Table 1
General characteristics of the study groups
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Cases in the intervention group participated in a face-to-face interview (s) with a PHN at the beginning of treatment and thereafter, if necessary; 145 cases had only one interview with a PHN; 24, two interviews; one, five interviews; and finally, one case had seven interviews with a PHN during treatment. Of all 172 cases, only one case failed to participate in a face-to-face interview. Among the 153 cases labeled as a 'success' in the intervention group, 49% had contact with a PHN six to seven times via a face-to-face interview or telephone discussions during the initial six-month treatment period (Figure 1). The mean frequency of total contact with a PHN during the initial six-month treatment period was 7.1±9.2.


Figure 1
Frequency of contact with public health nurse in the intervention group: cases with successful outcome.
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A total of 135 cases completed the questionnaire survey at the end of the treatment, which evaluated of the role of PHN; 111 (82.2%) cases found the PHN 'very helpful'; 20 (14.8%) 'somewhat helpful'; three (2.2%) 'somewhat troublesome'; and one (0.7%) 'very troublesome'. Subjects who found the PHN to be troublesome were primarily concerned that frequent contacts with a PHN would reveal their diseases to acquaintances.

The regimen consisted of INH, RFP, Ethambutol (E, EMB) and PZA prescribed for 163 (94.8%) cases in the intervention group and 153 (89.0%) cases in the conventional group (Table 2). Four and seven in the respective groups were treated with individually tailored regimens because of adverse drug reactions or accompanying diseases. In the intervention group, the mean duration of treatment for cases that completed the protocol or were being treated with the EHRZ regimen was 7.7 (±2.0) months; 59 (36.2%) cases completed treatment during the six-month period. On the other hand, the mean duration of treatment for cases in the conventional group who completed treatment with the EHRZ regimen was 9.7 (±3.3) months; this was significantly different from the intervention group (p<0.0001); 27 (17.6%) cases completed treatment during the six-month period. The mean duration of treatment for each hospital was significantly different (p=0.0001), ranging from a period of 6.8 to 10.7 months.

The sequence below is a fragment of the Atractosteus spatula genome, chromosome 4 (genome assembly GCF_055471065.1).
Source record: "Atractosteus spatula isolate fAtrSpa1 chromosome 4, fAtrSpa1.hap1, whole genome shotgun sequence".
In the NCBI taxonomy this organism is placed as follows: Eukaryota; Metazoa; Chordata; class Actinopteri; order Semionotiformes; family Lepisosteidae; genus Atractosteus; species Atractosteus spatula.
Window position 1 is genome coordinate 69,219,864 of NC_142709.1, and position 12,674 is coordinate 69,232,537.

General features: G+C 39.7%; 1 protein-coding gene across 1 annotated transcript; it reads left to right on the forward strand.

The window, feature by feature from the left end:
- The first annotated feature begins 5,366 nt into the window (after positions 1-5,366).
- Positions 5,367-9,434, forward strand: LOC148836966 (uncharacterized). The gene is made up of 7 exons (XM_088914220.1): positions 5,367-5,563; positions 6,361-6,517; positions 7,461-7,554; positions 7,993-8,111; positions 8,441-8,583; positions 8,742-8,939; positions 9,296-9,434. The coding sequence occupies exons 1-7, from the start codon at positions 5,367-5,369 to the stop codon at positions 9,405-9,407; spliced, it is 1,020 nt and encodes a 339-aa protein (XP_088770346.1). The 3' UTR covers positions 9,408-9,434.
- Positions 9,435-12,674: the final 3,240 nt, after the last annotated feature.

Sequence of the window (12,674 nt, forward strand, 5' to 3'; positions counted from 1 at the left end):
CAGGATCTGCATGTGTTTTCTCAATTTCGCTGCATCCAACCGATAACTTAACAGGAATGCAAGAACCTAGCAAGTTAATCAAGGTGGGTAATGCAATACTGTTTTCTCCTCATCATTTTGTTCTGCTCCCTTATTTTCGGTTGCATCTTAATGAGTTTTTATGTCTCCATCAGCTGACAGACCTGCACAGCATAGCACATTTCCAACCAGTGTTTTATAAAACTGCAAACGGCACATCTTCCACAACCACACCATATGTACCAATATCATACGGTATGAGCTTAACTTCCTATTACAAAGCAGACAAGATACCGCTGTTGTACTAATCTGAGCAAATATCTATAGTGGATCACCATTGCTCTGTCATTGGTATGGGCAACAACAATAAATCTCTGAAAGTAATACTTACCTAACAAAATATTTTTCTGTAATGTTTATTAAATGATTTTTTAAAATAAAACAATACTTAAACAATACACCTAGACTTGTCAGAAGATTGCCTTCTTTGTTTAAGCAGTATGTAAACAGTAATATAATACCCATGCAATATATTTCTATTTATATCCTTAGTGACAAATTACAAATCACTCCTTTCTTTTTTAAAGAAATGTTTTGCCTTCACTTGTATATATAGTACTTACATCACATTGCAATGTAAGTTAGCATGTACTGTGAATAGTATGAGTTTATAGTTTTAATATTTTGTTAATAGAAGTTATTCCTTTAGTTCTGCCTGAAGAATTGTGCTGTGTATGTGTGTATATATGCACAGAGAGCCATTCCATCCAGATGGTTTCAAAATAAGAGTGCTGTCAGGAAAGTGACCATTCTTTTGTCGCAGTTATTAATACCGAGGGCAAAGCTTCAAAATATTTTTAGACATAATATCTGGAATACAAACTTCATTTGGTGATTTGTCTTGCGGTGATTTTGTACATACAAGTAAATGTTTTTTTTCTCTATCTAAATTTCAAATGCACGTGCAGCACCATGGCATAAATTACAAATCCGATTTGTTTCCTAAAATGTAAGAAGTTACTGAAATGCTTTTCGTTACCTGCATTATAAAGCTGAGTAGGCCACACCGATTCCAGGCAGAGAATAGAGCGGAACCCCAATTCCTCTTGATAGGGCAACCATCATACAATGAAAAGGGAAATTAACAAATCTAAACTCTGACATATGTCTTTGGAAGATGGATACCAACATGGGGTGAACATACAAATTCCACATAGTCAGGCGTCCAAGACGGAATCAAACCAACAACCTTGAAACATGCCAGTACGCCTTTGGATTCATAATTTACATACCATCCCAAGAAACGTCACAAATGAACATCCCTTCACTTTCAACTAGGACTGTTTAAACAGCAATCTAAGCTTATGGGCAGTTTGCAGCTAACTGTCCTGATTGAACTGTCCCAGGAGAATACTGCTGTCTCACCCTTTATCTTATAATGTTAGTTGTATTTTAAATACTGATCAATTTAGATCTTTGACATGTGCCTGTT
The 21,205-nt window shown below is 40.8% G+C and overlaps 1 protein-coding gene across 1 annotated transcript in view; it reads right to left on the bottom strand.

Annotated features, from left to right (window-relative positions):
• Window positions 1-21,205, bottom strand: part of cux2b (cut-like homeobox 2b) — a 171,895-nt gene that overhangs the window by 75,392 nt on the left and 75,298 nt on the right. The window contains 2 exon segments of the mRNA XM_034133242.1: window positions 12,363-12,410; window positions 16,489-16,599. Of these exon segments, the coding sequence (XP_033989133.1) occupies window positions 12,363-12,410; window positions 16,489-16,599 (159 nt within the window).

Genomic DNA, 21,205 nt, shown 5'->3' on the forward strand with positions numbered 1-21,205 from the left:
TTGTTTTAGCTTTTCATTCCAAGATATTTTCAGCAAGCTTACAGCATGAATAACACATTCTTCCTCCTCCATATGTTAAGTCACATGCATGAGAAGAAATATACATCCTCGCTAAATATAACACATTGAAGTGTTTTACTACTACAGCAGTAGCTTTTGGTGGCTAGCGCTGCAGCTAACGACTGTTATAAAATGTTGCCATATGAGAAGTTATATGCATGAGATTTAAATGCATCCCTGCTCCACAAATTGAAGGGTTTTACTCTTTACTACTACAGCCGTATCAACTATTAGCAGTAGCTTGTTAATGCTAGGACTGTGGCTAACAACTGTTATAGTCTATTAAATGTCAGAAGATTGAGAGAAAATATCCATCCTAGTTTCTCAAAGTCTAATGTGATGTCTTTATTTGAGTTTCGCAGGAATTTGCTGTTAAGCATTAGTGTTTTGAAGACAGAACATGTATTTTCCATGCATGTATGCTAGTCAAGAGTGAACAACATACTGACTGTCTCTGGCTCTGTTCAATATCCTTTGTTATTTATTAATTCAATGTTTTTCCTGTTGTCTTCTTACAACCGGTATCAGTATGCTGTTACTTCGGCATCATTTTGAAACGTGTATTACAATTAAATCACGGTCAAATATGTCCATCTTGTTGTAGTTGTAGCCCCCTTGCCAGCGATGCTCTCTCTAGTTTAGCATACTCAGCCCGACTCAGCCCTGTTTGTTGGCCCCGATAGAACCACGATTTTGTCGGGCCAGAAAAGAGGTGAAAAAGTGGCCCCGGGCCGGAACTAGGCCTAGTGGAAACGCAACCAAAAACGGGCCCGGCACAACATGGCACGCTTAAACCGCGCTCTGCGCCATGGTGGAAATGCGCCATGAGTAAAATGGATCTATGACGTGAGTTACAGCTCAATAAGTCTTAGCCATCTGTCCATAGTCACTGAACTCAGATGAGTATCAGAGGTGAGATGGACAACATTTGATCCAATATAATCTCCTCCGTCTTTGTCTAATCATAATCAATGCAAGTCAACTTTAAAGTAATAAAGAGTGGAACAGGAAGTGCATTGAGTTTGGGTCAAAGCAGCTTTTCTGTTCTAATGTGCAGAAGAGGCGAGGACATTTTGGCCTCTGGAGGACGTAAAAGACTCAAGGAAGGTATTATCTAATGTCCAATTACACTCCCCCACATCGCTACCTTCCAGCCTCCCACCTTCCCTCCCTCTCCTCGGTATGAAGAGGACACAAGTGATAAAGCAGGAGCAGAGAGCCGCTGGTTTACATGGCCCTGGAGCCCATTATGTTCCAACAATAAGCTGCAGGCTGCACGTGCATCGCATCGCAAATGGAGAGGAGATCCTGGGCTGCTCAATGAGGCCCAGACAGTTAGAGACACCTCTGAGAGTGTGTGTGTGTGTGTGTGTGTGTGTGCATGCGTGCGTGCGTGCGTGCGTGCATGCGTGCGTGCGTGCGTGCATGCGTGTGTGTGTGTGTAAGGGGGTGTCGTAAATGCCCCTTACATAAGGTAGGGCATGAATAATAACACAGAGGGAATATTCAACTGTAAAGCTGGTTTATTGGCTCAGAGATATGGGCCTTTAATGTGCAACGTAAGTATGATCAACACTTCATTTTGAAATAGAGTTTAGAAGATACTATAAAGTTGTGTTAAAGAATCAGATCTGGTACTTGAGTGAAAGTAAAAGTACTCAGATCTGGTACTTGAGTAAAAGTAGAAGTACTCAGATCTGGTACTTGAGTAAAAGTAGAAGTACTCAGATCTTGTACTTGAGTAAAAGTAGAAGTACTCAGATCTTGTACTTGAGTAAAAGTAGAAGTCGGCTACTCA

Table 2
Number of cases according to the regimen and duration of treatment in the study group
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Among the cases whose treatment was completed, sputum smear examinations were performed fewer than three times during the first six months of treatment in 92 (59.7%) cases in the intervention group and 83 (63.3%) cases in the conventional group. The mean frequency of monitoring sputum smear examinations, during the first six months of treatment, was 2.3 (±1.7) and 2.1 (±1.6) in the respective groups.

Among the 167 cases in the intervention group, whose treatment outcomes were analyzed, 58.7% were considered cured and 32.9% were defined as completed (Table 3). As for the conventional group, only 33.1% were considered cured, while 41.9% were defined as completed. The cure rates of the two groups showed a significant difference (Rate Ratio [RR]: 1.77, 95% Confidence Interval [CI]: 1.38~2.27). Furthermore, there was a significant difference in the success rates of the two groups (RR: 1.23, 95% CI: 1.12~1.36). For comparison with the public sector, treatment outcomes of 1,027 cases in 30 HCs were also analyzed. Although the cure rate in the intervention group was lower than that of HCs, the success rate of the former (91.6%) was significantly higher than the latter (80.5%); this was due to a higher proportion of completed cases (RR: 1.11, 95% CI: 1.05 0~1.17). The transfer-out rate in the former was also significantly lower than that of the latter.


Table 3
Treatment outcomes in the intervention, conventional and health centers registered groups
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Univariate analysis of the study cases revealed that three variables had a significant influence on treatment success: gender, study group and hospital location. A favorable response was significantly associated with female cases (RR: 1.17, 95% CI: 1.08~1.28), cases in the intervention group and treatment location in a hospital in Seoul (RR: 1.22, 95% CI: 1.07~1.38) (Table 4). However, for the multivariate analysis, the study group and hospital location were significantly associated with a favorable response.


Table 4
Variables affecting treatment success in both the intervention and conventional group
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Discussion

Study cases were selected from eight teaching hospitals, to maximize the number of cases, increase efficiency of case holding activity with more patients per PHN during a limited study period. It is well known that compliance of patients, appropriate treatment regimen, initial drug resistance and adverse drug reactions are important factors influencing the success of TB treatment 8, 9. This study focused on improving treatment efficiency in the private sector by strengthening case holding activities to improve compliance by using a PHN intervention.